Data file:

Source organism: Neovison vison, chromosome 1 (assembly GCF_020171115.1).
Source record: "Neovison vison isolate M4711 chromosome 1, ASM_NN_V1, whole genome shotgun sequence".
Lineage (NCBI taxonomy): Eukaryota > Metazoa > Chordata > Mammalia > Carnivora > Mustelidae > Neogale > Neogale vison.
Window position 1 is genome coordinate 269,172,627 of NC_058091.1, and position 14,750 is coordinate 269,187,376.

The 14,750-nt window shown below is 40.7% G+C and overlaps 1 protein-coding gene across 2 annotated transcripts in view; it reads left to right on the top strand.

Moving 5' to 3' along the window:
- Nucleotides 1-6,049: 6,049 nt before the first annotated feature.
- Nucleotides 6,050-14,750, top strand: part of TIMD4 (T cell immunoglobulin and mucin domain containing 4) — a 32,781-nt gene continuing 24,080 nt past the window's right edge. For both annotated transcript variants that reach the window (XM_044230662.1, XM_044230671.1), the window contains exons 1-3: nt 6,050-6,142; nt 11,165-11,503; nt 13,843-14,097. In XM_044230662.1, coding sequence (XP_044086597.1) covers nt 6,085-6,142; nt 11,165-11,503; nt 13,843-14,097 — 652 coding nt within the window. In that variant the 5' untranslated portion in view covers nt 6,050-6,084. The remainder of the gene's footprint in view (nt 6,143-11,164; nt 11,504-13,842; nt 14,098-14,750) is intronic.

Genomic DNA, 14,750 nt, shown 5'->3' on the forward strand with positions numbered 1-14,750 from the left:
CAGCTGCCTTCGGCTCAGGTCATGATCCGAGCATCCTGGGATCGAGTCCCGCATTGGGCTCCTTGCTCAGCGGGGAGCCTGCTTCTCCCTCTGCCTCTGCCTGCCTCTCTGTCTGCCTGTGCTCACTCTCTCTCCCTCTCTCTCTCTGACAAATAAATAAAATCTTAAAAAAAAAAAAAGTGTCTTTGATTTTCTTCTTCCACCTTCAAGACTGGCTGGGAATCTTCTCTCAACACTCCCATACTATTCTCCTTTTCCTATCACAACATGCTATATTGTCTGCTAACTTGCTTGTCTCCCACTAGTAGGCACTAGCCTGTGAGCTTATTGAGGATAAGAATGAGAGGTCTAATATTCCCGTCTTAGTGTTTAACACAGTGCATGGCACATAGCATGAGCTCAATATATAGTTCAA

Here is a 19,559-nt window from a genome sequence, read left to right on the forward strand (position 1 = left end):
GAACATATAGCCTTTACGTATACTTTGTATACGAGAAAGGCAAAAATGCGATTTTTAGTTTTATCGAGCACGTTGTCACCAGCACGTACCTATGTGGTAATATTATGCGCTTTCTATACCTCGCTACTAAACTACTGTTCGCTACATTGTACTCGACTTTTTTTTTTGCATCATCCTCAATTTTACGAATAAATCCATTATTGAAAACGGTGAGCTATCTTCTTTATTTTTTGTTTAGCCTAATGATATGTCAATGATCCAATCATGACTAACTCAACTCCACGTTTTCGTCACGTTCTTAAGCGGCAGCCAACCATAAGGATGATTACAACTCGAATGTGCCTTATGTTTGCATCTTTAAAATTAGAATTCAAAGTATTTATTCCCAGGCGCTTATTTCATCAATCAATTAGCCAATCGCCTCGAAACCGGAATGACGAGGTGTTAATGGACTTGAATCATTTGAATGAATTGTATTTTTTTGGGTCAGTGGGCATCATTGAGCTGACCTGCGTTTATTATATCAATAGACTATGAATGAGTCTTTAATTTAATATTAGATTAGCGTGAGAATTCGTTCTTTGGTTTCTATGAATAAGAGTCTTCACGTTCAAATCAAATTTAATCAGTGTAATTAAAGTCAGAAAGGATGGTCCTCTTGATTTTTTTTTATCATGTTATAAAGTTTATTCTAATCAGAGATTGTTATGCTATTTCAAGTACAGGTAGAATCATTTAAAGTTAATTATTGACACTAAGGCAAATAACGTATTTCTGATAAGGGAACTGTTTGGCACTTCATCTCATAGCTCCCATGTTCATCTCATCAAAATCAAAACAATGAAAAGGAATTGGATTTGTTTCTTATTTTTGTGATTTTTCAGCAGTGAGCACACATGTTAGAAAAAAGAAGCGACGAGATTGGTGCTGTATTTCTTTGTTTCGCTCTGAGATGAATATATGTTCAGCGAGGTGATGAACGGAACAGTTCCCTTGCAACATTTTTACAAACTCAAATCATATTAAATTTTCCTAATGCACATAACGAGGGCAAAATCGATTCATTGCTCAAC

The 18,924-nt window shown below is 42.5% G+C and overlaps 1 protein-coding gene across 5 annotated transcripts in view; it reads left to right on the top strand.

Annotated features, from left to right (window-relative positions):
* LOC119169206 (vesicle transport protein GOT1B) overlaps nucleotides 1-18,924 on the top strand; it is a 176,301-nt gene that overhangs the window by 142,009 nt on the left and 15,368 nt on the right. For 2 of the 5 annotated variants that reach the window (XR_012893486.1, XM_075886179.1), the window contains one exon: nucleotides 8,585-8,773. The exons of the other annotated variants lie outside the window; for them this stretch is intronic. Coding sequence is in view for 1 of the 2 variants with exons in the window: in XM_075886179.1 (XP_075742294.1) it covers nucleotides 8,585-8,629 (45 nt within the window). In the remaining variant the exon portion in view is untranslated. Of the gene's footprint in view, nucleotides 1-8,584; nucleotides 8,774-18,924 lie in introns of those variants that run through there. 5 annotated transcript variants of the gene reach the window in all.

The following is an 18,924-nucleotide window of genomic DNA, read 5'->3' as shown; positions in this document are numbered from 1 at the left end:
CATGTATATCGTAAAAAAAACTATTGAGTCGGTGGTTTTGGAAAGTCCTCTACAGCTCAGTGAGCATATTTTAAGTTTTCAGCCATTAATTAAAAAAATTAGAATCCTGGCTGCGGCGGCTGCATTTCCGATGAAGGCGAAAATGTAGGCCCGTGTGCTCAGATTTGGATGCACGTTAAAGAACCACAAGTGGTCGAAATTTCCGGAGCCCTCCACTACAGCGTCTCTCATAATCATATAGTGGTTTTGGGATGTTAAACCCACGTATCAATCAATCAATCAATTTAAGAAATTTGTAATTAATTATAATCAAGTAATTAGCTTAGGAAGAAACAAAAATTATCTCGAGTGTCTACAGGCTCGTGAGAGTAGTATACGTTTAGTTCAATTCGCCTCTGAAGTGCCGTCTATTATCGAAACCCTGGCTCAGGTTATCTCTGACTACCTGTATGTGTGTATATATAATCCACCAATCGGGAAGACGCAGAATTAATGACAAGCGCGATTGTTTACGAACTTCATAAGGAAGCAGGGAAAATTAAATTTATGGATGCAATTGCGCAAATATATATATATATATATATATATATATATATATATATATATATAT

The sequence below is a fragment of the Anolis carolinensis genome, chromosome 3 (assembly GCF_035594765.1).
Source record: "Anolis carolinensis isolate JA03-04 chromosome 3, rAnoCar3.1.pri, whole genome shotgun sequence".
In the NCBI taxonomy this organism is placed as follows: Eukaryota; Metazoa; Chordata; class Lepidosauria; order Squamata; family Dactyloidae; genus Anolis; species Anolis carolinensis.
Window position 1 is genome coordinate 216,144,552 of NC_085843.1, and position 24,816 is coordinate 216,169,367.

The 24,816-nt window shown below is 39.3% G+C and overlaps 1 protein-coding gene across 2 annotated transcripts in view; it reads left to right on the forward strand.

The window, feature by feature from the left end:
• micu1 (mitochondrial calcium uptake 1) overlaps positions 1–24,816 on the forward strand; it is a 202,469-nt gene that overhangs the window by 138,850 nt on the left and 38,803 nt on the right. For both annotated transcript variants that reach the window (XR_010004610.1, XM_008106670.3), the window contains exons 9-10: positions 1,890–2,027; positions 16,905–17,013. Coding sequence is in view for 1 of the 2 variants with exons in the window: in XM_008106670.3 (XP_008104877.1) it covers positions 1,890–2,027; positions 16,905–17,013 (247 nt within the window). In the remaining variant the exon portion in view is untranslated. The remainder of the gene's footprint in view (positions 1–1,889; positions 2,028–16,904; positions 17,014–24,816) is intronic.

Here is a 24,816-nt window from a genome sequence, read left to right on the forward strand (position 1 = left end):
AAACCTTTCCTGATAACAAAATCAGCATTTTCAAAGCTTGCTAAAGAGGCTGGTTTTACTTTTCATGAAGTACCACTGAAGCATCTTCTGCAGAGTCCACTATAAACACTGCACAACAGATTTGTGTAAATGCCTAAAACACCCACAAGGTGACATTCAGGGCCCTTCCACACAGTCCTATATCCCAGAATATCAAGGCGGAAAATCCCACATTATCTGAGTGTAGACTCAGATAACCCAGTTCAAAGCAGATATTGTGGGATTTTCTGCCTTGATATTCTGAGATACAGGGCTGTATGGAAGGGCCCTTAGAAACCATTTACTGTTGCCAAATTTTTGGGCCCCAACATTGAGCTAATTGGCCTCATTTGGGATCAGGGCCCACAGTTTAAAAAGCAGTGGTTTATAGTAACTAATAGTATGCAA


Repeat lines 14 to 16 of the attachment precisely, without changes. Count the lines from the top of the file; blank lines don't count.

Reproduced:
Annotated features, from left to right (window-relative positions):
* LOC119169206 (vesicle transport protein GOT1B) overlaps nucleotides 1-18,924 on the top strand; it is a 176,301-nt gene that overhangs the window by 142,009 nt on the left and 15,368 nt on the right. For 2 of the 5 annotated variants that reach the window (XR_012893486.1, XM_075886179.1), the window contains one exon: nucleotides 8,585-8,773. The exons of the other annotated variants lie outside the window; for them this stretch is intronic. Coding sequence is in view for 1 of the 2 variants with exons in the window: in XM_075886179.1 (XP_075742294.1) it covers nucleotides 8,585-8,629 (45 nt within the window). In the remaining variant the exon portion in view is untranslated. Of the gene's footprint in view, nucleotides 1-8,584; nucleotides 8,774-18,924 lie in introns of those variants that run through there. 5 annotated transcript variants of the gene reach the window in all.

The following is an 18,924-nucleotide window of genomic DNA, read 5'->3' as shown; positions in this document are numbered from 1 at the left end: